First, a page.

By Andrew Wernick
This e-book bargains an exhilarating reinterpretation of Auguste Comte, the founding father of French sociology. Andrew Wernick presents the 1st in-depth critique of Comte's notion of faith and its position in his considering on politics, sociology and philosophy of technology. He locations Comte's principles in the context of post-1789 French political and highbrow heritage, and of contemporary philosophy, specifically postmodernism. Wernick relates Comte to Marx and Nietzsche as seminal figures of modernity and examines key good points of contemporary and postmodern French social idea, tracing the inherent flaws and disintegration of Comte's approach.
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Additional resources for Auguste Comte and the Religion of Humanity: The Post-theistic Program of French Social Theory
But whereas for Bacon systematic observation and experiment were the royal road to epistemological certitude, and could get behind phenomena to their true nature and causes, Comte rejected as inconsistent with such phenomenalism any clinging to it of an epistemologically `absolute' point of view. Thus, while scienti®c procedures were designed to engender knowledge about `objective' reality, that reality could not be known or understood in its essence, but only from without, in the form of its phenomenal appearance.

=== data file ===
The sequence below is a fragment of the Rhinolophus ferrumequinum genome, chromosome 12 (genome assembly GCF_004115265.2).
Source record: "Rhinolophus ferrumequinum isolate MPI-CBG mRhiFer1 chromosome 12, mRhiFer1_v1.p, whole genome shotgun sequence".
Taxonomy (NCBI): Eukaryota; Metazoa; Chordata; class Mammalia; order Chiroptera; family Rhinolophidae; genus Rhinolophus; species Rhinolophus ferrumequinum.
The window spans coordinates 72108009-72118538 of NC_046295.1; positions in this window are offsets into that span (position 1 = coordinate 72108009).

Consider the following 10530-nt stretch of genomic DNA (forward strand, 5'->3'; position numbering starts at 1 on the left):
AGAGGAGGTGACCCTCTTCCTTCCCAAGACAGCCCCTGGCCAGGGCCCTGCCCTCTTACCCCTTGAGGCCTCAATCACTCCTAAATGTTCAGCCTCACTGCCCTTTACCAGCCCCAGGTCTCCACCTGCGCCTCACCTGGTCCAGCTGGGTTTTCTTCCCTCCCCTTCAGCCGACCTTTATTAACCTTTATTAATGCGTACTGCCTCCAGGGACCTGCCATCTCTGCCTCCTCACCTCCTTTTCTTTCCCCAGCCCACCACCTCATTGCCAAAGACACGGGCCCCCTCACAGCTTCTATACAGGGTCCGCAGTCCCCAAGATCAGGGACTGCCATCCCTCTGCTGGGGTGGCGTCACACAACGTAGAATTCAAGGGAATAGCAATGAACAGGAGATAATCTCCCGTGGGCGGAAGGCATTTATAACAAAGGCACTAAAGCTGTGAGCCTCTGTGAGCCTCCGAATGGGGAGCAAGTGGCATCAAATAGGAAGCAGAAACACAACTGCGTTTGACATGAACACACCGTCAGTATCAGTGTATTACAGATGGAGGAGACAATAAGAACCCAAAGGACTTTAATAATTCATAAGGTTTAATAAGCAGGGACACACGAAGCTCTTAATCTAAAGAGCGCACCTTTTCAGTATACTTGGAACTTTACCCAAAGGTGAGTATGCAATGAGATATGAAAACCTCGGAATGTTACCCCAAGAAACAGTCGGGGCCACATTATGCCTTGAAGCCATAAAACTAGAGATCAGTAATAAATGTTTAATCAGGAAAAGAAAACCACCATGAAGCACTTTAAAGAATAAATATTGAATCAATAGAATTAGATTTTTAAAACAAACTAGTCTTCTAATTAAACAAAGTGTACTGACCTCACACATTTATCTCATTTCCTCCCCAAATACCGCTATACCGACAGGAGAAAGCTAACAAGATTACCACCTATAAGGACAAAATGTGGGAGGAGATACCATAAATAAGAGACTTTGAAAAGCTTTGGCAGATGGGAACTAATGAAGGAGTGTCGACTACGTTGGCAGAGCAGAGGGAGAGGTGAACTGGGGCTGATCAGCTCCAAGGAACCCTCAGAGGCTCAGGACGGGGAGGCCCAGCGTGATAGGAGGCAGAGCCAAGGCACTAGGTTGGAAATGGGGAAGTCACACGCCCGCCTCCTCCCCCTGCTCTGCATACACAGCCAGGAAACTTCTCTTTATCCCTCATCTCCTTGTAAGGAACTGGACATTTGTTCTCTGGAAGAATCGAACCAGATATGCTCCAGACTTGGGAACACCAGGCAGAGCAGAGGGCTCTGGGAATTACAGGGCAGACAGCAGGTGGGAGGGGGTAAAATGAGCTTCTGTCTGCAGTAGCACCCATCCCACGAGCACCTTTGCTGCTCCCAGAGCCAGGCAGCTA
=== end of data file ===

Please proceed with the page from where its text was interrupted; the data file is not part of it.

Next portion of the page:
Thus the question of what it means to be scienti®c cannot be answered in the abstract, but only on the basis of the disparate methods which have actually been developed. Astronomy developed the method of observation, the physical±chemical sciences that of experiment, and biology the method of comparison. To which, as Comte explains in lecËon 48, sociology is now obliged by its subject matter to add la meÂthode historique. 24 To which must be added that the course of this complex occurrence comprises an order 23 24 `[By] `®rst philosophy' .
Here, though, Comte went beyond Bacon. For while Bacon certainly regarded the study of `Man' as a branch of natural philosophy, and even divided it into `human and civil philosophy, as it considers man separately or joined in society' (1901:176), the social part was purely practical ± it consisted of prudential maxims38 ± and the ®nal ends of action belonged not to natural but to divine philosophy, whose absolute character and revealed source in God were unquestioned. Knowledge of the human, moreover, whether qua individual or `as joined in society', was of a less certain sort than that which pertained to external nature.